Yesterday, I received a personalized postcard from our veterinarian. But it was another one of those examples of well-intentioned personalization that went somewhat wrong. It reminds us that if your client is going to make the additional investment in a personalized mailing, make sure they get it right.  

The postcard was cute. It said, “You know that your pet is perfect. We just provide a second opinion.” There was a picture of an orange Tabby, with our cat’s name, Socks, underneath. There was also an invitation to make Socks’ next appointment. I stood there and stared at for while, not contemplating when to take Socks to the vet, but whether this attempt at personalization actually felt more personal to me or not.

Let’s look at my questions:

If they know my cat’s name, why didn’t they use my name in the copy? “Heidi, you know your pet is perfect.” Not that this would have made a difference. I get tired of seeing my name in large bold font when nothing else is relevant to me, so maybe it’s better that they didn’t. But it was a question.

Next, and more importantly, if they know my cat’s name, they should also know that she’s a Tuxedo cat (black-and-white), not a Tabby. Seeing a picture of a large Tabby with the name “Socks” underneath didn’t feel personal. It actually made me feel a bit uncomfortable. “That’s not my cat. Why does that strange, unfamiliar cat have my cat’s name on it?”

Let’s also go back to that cute message: “You know your pet is perfect.” They know I have a cat. Why didn’t they say, “You know your cat is perfect”?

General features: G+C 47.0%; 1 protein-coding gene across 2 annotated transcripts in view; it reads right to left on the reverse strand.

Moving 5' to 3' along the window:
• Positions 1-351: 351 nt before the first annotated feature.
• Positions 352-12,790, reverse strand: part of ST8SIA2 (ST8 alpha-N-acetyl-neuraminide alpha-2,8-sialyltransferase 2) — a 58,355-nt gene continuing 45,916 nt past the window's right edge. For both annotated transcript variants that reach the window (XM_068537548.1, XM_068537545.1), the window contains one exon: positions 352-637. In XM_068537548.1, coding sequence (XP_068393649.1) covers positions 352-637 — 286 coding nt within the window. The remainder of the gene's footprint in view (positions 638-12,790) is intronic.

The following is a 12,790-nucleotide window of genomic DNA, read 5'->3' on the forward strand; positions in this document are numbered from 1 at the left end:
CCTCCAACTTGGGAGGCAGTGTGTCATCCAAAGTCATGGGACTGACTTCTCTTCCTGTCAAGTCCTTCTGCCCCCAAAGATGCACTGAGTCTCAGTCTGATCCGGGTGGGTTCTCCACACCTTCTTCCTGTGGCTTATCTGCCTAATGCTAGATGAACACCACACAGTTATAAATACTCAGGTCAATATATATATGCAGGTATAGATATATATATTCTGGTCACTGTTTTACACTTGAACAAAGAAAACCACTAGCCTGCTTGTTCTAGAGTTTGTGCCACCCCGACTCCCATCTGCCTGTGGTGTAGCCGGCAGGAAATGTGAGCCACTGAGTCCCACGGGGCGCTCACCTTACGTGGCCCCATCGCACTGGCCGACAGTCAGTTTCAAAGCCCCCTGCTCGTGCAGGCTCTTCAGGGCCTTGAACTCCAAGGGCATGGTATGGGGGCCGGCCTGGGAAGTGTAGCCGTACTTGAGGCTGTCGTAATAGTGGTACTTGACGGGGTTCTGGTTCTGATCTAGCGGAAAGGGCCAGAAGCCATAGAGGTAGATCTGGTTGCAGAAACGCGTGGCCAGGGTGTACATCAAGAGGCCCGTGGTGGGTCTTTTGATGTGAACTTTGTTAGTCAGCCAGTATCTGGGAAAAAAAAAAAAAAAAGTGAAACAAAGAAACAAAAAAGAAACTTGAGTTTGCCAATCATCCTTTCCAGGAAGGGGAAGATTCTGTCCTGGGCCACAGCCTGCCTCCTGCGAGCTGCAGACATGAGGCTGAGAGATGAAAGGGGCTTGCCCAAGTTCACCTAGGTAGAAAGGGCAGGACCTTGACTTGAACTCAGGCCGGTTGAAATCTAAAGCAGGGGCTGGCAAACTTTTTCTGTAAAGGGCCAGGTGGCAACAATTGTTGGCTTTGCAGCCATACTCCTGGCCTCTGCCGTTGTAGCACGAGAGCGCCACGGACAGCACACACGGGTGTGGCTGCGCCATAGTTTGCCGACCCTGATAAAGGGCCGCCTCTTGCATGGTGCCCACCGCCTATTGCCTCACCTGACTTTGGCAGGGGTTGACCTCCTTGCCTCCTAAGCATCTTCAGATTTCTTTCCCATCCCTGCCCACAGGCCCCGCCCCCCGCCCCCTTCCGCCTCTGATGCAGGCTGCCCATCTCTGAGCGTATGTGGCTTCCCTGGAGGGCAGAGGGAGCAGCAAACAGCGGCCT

Finally, and what may have stuck out to me the most, is that we have two cats, Socks and Cuddles. They are both Tuxedos. They are sisters. They go into the vet at the same time.  So, does the vet only care about one cat and not the other? What’s up with that? (No, I didn’t receive two mailers—just the one.)

I love our veterinarian, so this isn’t to beat up on them. It’s a reminder that personalization is a critical tool in a marketing arsenal, but it has to be used well. Seeing a postcard with “We know your cat is perfect!” with a picture of a Tuxedo cat over the name “Socks” would certainly have drawn me in. As it was, I kept staring at that orange Tabby and thinking, “I don’t have an orange Tabby cat” and “What about our other cat?” I was so thrown off that I completely missed the CTA until later.

This isn’t just an intellectual exercise in picking apart a mailing. Spotting these things is critical for your print shop’s business, too. You are encouraging your clients to make an additional investment in personalized mailings. These mailings cost more, but they drive better results. So if the client’s conceptualization is poor and the results fall short of expectations, where will the client lay the blame? On the personalized piece? On you? When it comes to your long-term business and client relationships, awkward or ineffective personalization can be worse than none at all.

Encourage personalized communications, but make sure they are done right.